The Court also stated that while a state appellate court decision rejecting a challenge to the sufficiency of evidence is entitled to deference by the federal courts (slip opinion at 14 n. 15 and 15), nevertheless the "federal court has a duty to assess the historic facts when it is called upon to apply a constitutional standard to a conviction obtained in a state court." (___ U.S. at ___, 99 S. Ct. at 2789.)
Under Wisconsin law, third degree murder "`is a combination of a felony or attempted felony, and the fact that in the commission or attempt, a death was caused.'" State v. Estrada, 63 Wis.2d 476, 482, 217 N.W.2d 359, 363 (1974), quoting State v. Carlson, 5 Wis.2d 595, 608, 93 N.W.2d 354 (1958). "* * * [T]he mere fact that a defendant was fortuitous enough to be committing a felony at the time he intentionally caused the death of a human being is not enough to justify an instruction on third-degree murder." State v. Shears, 68 Wis.2d 217, 243, 229 N.W.2d 103, 116 (1975).
The Wisconsin Supreme Court, after reviewing the evidence in the Shears case, found at 243-245, 229 N.W.2d at 116-117:
"* * * [I]t is obvious that it would have been unreasonable to instruct the jury that they might find the homicide of James Rehbein to have been third-degree murder. The testimony of Randall Stapelman, a patron, was that the gunman was leaning over the bar and Rehbein was backing away when he was shot. Robert Currie, also a patron, testified that after hearing shots he saw Rehbein back up with his arms up and then Currie heard more shots. Rehbein was shot three times at close range. One bullet passed directly through his heart which was proved to be the fatal shot.
"At trial an attempt was made to show that Rehbein may have been killed unintentionally in a struggle. However, there was no testimony regarding any struggle between Rehbein and his assailant and one witness expressly stated that he saw no struggle. Under these circumstances, it would have been unreasonable to conclude no intent to kill Rehbein existed.
*1240 "The evidence is sufficient as well to have permitted the jury to convict the defendants of the first-degree murder of Lester Hanson.
"Hanson was shot by one of the conspirators, evidence showed, when he tried to sneak out of the bar area to get to a phone in the kitchen. * * *
"Obviously, it must be inferred, Hanson intentionally was shot to prevent him from leaving. Immediately after this shooting, Ford was seen standing over Hanson. The assailant could have prevented Hanson's departure without firing into a vital zone. Just prior to the shooting of Hanson, one of the conspirators threatened, `We have already killed one person, and we will kill another.'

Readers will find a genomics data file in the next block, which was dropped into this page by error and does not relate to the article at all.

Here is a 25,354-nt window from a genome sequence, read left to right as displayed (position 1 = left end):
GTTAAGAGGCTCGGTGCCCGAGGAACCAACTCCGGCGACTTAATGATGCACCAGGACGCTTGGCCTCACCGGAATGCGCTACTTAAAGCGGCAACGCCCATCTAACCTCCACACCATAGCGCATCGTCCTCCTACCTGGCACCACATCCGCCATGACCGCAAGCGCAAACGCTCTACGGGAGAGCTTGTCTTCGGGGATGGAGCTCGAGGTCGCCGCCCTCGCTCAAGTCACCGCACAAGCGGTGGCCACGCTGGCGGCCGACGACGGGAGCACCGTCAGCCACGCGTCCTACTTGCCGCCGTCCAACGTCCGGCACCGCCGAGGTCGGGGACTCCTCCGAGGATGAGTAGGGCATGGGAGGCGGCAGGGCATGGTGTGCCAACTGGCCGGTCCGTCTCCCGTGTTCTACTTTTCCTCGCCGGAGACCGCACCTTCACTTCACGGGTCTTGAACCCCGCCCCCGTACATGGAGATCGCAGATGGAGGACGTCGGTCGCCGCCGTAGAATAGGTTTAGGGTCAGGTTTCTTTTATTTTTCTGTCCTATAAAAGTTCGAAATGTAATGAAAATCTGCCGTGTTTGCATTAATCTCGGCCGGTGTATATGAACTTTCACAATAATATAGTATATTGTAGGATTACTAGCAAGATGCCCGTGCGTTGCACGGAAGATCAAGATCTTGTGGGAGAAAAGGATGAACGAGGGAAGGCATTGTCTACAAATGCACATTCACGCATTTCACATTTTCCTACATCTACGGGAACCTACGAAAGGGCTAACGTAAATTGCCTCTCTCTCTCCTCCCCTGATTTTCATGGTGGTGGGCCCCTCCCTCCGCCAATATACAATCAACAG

"Hanson's testimony established that he was shot in the lower abdomen as he was trying to sneak to the kitchen. That he heard some people coming near him and one said `Should we get this one too?' The reply was `No, he's gone now anyway.' From this testimony the jury could have inferred the intentional killing of Lester Hanson.
"There was testimony by Eugene Sills that his gun accidently discharged approximately the same time that Hanson was shot. However, he further testified that his gun discharged after he saw Hanson fall and observed Ford standing over him. The conjecture of an accidental shooting could not reasonably support an instruction on third-degree murder.
"Although the trial court expressed some doubt as to whether or not a third-degree murder instruction should have been given to the jury, as to the Hanson murder, we think the trial judge properly denied the request of an instruction of third-degree murder. There was no reasonable doubt as to the requisite intent of Hanson's assailant."
This Court has made an independent review of the state court record. Based on that review, it is persuaded that the Wisconsin Supreme Court's characterization of the evidence is fair and correct when the evidence is reviewed in the light most favorable to the prosecution. Therefore, the Court adopts as its own the statement of the evidence made by the Wisconsin Supreme Court and set forth above, and it finds, first, that there was sufficient evidence of intent to allow the jury to have found the petitioner guilty of first degree murder with respect to both victims, and, second, that there would have been no reasonable basis on which the jury could have found a lack of intent. Consequently, there was no error in the trial court's failure to instruct on third degree murder.